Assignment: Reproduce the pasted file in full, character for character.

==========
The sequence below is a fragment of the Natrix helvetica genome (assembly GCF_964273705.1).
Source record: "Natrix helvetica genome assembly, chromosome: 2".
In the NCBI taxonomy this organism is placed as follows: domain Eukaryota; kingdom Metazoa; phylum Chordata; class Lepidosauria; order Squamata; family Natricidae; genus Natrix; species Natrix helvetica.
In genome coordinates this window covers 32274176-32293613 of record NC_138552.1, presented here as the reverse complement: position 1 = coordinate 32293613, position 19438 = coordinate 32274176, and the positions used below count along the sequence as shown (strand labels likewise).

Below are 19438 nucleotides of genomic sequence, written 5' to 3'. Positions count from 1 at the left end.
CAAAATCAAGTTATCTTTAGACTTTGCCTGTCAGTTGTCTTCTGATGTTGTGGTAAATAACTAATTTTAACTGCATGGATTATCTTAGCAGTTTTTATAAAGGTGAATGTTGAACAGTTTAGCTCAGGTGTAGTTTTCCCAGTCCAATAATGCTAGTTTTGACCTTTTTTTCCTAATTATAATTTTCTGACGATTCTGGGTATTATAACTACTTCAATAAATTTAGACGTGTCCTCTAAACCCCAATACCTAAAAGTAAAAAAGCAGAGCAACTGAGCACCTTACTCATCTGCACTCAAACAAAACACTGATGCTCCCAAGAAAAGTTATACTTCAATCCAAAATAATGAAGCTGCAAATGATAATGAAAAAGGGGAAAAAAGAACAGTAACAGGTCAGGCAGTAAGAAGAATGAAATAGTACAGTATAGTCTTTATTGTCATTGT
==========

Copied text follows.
The sequence below is a fragment of the Natrix helvetica genome (assembly GCF_964273705.1).
Source record: "Natrix helvetica genome assembly, chromosome: 2".
In the NCBI taxonomy this organism is placed as follows: domain Eukaryota; kingdom Metazoa; phylum Chordata; class Lepidosauria; order Squamata; family Natricidae; genus Natrix; species Natrix helvetica.
In genome coordinates this window covers 32274176-32293613 of record NC_138552.1, presented here as the reverse complement: position 1 = coordinate 32293613, position 19438 = coordinate 32274176, and the positions used below count along the sequence as shown (strand labels likewise).

Below are 19438 nucleotides of genomic sequence, written 5' to 3'. Positions count from 1 at the left end.
CAAAATCAAGTTATCTTTAGACTTTGCCTGTCAGTTGTCTTCTGATGTTGTGGTAAATAACTAATTTTAACTGCATGGATTATCTTAGCAGTTTTTATAAAGGTGAATGTTGAACAGTTTAGCTCAGGTGTAGTTTTCCCAGTCCAATAATGCTAGTTTTGACCTTTTTTTCCTAATTATAATTTTCTGACGATTCTGGGTATTATAACTACTTCAATAAATTTAGACGTGTCCTCTAAACCCCAATACCTAAAAGTAAAAAAGCAGAGCAACTGAGCACCTTACTCATCTGCACTCAAACAAAACACTGATGCTCCCAAGAAAAGTTATACTTCAATCCAAAATAATGAAGCTGCAAATGATAATGAAAAAGGGGAAAAAAGAACAGTAACAGGTCAGGCAGTAAGAAGAATGAAATAGTACAGTATAGTCTTTATTGTCATTGT